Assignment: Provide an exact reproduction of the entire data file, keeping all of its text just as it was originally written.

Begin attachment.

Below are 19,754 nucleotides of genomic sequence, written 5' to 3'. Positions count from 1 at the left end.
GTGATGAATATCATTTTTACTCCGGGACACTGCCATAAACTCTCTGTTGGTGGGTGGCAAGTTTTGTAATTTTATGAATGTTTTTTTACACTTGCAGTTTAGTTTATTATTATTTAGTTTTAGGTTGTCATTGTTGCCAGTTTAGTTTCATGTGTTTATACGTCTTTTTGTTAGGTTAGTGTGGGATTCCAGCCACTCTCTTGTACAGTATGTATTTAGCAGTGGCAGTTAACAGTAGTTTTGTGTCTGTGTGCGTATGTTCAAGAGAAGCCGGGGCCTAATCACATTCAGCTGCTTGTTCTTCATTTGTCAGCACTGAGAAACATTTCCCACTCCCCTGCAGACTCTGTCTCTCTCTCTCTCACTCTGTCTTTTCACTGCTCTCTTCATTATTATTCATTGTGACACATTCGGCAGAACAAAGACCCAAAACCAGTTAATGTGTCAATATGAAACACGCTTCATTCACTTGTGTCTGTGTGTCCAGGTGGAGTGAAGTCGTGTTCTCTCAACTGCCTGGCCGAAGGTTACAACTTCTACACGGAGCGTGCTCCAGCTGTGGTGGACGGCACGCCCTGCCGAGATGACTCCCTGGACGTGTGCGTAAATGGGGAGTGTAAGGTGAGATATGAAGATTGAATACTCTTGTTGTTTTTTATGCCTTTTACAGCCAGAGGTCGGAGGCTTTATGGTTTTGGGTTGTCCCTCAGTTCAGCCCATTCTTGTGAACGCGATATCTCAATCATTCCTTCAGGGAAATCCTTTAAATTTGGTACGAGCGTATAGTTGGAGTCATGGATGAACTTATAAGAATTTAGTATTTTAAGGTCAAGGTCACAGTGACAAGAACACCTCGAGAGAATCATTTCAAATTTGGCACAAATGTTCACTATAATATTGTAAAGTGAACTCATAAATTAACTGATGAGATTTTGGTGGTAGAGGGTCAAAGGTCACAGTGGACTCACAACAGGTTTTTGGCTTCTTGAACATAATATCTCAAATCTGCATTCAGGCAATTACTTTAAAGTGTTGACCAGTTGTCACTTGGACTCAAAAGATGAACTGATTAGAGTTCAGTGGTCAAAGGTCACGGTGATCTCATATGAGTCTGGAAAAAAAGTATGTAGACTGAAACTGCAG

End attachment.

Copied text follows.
Below are 19,754 nucleotides of genomic sequence, written 5' to 3'. Positions count from 1 at the left end.
GTGATGAATATCATTTTTACTCCGGGACACTGCCATAAACTCTCTGTTGGTGGGTGGCAAGTTTTGTAATTTTATGAATGTTTTTTTACACTTGCAGTTTAGTTTATTATTATTTAGTTTTAGGTTGTCATTGTTGCCAGTTTAGTTTCATGTGTTTATACGTCTTTTTGTTAGGTTAGTGTGGGATTCCAGCCACTCTCTTGTACAGTATGTATTTAGCAGTGGCAGTTAACAGTAGTTTTGTGTCTGTGTGCGTATGTTCAAGAGAAGCCGGGGCCTAATCACATTCAGCTGCTTGTTCTTCATTTGTCAGCACTGAGAAACATTTCCCACTCCCCTGCAGACTCTGTCTCTCTCTCTCTCACTCTGTCTTTTCACTGCTCTCTTCATTATTATTCATTGTGACACATTCGGCAGAACAAAGACCCAAAACCAGTTAATGTGTCAATATGAAACACGCTTCATTCACTTGTGTCTGTGTGTCCAGGTGGAGTGAAGTCGTGTTCTCTCAACTGCCTGGCCGAAGGTTACAACTTCTACACGGAGCGTGCTCCAGCTGTGGTGGACGGCACGCCCTGCCGAGATGACTCCCTGGACGTGTGCGTAAATGGGGAGTGTAAGGTGAGATATGAAGATTGAATACTCTTGTTGTTTTTTATGCCTTTTACAGCCAGAGGTCGGAGGCTTTATGGTTTTGGGTTGTCCCTCAGTTCAGCCCATTCTTGTGAACGCGATATCTCAATCATTCCTTCAGGGAAATCCTTTAAATTTGGTACGAGCGTATAGTTGGAGTCATGGATGAACTTATAAGAATTTAGTATTTTAAGGTCAAGGTCACAGTGACAAGAACACCTCGAGAGAATCATTTCAAATTTGGCACAAATGTTCACTATAATATTGTAAAGTGAACTCATAAATTAACTGATGAGATTTTGGTGGTAGAGGGTCAAAGGTCACAGTGGACTCACAACAGGTTTTTGGCTTCTTGAACATAATATCTCAAATCTGCATTCAGGCAATTACTTTAAAGTGTTGACCAGTTGTCACTTGGACTCAAAAGATGAACTGATTAGAGTTCAGTGGTCAAAGGTCACGGTGATCTCATATGAGTCTGGAAAAAAAGTATGTAGACTGAAACTGCAG